23. Cucurbita Linnaeus, Sp. Pl. 2: 1010. 1753; Gen. Pl. ed. 5, 441. 1754. name conserved.
Squash, gourd [Latin name for gourd] Squash, gourd [Latin name for gourd]
Plants sometimes shrublike in cultivated forms of C. melopepo, annual or perennial, monoecious, procumbent and trailing or climbing; stems <annual, often sulcate or angled>, hairy; roots tuberous or fibrous or a taproot; tendrils 2–7-branched or absent. Leaves: blade suborbiculate to broadly ovate, ovate-lanceolate, reniform, or triangular, usually deeply to shallowly palmately (3–)5(–7)-lobed, sometimes unlobed or 2-lobed, lobes depressed-ovate, ovate, broadly or narrowly triangular, or obovate to lanceolate, oblanceolate, oblong-lanceolate, or subrhombic, <base truncate to cordate>, margins serrate to denticulate or mucronulate, surfaces eglandular or glandular, glands scattered, sessile or stipitate to peltate. Inflorescences: staminate flowers solitary [in axillary fascicles]; pistillate flowers solitary, from different axils than staminate; floral bracts absent. Flowers: hypanthium campanulate, cylindric, or cupulate; sepals 5, <straight, erect>, subulate-linear to lanceolate [spatulate]; petals 5, <often recurving>, connate 1/2 length, cream or yellow to orange, broadly ovate to oblong-ovate, oblong-elliptic, triangular, triangular-ovate, or lanceolate-ovate, 25–90[–120] mm, pubescent to puberulent, corolla campanulate. Staminate flowers: stamens 3; filaments inserted at hypanthium base, distinct or slightly connate; thecae connate, forming central oblong body, sigmoid-flexuous, connective narrow; margins differentiated or not in thickness, texture, and color, surface smooth or slightly rough to punctate-sculptured. x = 20.
Species 14–22 (9 in the flora): North America, Mexico, West Indies, Central America, South America; introduced nearly worldwide.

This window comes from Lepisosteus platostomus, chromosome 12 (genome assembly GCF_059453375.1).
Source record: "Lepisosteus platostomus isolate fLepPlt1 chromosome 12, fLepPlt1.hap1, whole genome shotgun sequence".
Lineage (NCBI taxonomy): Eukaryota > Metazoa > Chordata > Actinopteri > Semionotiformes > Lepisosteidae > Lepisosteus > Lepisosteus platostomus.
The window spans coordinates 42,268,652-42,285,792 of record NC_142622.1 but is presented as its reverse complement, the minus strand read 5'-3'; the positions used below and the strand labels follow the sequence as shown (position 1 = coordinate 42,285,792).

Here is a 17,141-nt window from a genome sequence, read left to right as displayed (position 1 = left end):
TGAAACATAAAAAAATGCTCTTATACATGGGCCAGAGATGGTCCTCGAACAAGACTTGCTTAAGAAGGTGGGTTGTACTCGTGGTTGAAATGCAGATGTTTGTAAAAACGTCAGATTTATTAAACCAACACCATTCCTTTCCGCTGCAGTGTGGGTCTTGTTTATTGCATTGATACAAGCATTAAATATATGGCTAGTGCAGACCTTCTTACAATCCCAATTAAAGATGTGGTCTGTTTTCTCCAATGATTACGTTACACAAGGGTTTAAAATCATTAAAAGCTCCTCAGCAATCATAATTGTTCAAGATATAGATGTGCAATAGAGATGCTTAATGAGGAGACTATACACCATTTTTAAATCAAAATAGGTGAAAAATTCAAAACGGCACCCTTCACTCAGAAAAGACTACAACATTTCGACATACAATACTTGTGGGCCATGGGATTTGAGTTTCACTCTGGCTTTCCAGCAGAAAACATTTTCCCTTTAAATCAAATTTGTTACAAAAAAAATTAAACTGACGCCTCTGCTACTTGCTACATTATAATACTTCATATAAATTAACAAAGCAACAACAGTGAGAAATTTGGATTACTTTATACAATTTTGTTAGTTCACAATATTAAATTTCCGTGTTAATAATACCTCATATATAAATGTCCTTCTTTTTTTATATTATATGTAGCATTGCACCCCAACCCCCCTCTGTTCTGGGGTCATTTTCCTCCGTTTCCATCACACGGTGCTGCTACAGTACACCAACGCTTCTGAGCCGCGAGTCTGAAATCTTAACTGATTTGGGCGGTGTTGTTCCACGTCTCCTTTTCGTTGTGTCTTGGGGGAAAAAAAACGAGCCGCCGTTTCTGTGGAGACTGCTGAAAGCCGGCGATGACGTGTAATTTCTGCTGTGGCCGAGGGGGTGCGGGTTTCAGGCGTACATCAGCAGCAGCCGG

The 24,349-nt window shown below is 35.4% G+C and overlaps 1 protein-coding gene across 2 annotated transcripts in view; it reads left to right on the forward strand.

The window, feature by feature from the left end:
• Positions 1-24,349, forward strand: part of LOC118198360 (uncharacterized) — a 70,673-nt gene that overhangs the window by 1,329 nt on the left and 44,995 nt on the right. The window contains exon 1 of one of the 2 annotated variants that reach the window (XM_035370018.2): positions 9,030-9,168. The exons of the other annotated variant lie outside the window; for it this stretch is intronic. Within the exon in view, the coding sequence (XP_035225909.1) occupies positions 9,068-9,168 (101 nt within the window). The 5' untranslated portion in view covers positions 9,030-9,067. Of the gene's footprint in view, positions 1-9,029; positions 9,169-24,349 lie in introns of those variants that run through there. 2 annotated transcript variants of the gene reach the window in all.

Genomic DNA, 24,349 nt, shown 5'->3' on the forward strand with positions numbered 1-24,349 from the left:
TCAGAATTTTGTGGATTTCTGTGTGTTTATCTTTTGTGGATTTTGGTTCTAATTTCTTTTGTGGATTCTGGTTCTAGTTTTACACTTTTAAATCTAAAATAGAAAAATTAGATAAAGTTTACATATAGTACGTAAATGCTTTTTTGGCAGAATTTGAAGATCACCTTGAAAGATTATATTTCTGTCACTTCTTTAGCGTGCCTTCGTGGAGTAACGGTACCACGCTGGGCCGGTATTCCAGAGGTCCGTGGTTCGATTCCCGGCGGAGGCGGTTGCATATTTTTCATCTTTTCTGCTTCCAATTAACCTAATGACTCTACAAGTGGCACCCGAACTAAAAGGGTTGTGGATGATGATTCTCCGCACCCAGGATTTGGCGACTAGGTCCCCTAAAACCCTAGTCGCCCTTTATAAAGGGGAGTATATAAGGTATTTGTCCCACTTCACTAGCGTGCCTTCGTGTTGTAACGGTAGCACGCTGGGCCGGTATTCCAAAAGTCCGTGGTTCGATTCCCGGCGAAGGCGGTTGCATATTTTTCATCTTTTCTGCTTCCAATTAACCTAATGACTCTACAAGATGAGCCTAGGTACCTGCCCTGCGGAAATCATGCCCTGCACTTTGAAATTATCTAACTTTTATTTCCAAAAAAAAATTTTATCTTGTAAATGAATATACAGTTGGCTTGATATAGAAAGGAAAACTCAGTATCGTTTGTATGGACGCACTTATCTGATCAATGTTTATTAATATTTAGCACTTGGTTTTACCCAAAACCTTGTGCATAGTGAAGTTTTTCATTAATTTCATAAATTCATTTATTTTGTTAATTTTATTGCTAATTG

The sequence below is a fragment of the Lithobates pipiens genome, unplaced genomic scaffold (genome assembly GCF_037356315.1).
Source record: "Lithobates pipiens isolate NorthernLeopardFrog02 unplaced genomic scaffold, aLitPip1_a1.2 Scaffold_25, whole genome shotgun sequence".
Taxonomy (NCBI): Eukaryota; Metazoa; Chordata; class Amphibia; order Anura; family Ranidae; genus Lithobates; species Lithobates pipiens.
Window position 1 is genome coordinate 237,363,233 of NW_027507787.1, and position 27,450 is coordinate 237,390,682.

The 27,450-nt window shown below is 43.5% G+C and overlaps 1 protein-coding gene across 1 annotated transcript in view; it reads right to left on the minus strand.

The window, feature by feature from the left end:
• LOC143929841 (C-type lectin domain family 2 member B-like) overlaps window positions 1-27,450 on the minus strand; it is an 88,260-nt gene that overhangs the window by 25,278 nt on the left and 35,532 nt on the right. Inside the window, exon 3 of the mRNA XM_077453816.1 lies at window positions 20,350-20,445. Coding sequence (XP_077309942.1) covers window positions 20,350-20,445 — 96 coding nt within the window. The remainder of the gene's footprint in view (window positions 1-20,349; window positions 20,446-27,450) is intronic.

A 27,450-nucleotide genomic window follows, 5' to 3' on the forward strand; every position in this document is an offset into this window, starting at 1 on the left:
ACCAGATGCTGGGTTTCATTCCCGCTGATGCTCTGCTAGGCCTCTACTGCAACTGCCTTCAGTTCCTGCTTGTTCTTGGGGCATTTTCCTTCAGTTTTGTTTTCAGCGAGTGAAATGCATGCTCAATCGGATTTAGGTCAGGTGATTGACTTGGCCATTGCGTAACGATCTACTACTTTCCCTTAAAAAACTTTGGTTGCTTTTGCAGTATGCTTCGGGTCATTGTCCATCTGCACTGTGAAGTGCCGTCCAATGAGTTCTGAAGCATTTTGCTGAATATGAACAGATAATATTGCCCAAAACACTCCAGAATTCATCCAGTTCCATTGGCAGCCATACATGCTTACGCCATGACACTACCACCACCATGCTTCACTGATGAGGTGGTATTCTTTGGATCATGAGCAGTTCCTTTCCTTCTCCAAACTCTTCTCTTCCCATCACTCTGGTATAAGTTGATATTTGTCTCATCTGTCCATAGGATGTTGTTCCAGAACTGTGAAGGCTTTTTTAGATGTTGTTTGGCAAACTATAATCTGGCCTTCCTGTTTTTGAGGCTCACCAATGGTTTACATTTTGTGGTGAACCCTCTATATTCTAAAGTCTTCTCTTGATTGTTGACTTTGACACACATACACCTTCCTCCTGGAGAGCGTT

Species of Cucurbita have long provided fruits that are staples of the world’s diet. Radiocarbon dates for C. pepo from Guilá Naquitz Cave in subtropical central Oaxaca, Mexico, document the earliest known cultivation of a squash––between 10,000 to 8000 calendar years ago (B. D. Smith 1997)––predating the appearance of maize, beans, and other directly dated domesticates in the Americas by about 4000 years. The oldest known cultivated maize cobs also have come from Guilá Naquitz Cave, dated about 6250 calendar years ago. Cultivated cucurbits were introduced into the Old World quickly after the discovery of the New World (H. S. Paris et al. 2006), and since the 17th century they have spread over the tropics and subtropics and temperate regions. After its introduction to the Old World, C. pepo apparently underwent secondary diversification in Europe and/or Asia Minor (J. R. Harlan 1951).
Cucurbita has been divided into two groups (T. W. Whitaker and W. P. Bemis 1975): the arid-zone perennials with tuberous storage roots, and the more mesophytic annuals or short-lived perennials without storage roots. Four of the domesticated species (C. argyrosperma K. Koch, C. maxima, C. moschata, and C. pepo) plus one wild species (C. ecuadoriensis Cutler & Whitaker) comprise the mesophytic lineage (O. I. Sanjur et al. 2002). One other among the mesophytic domesticated species, C. ficifolia, is outside the mesophytic clade and basal to it.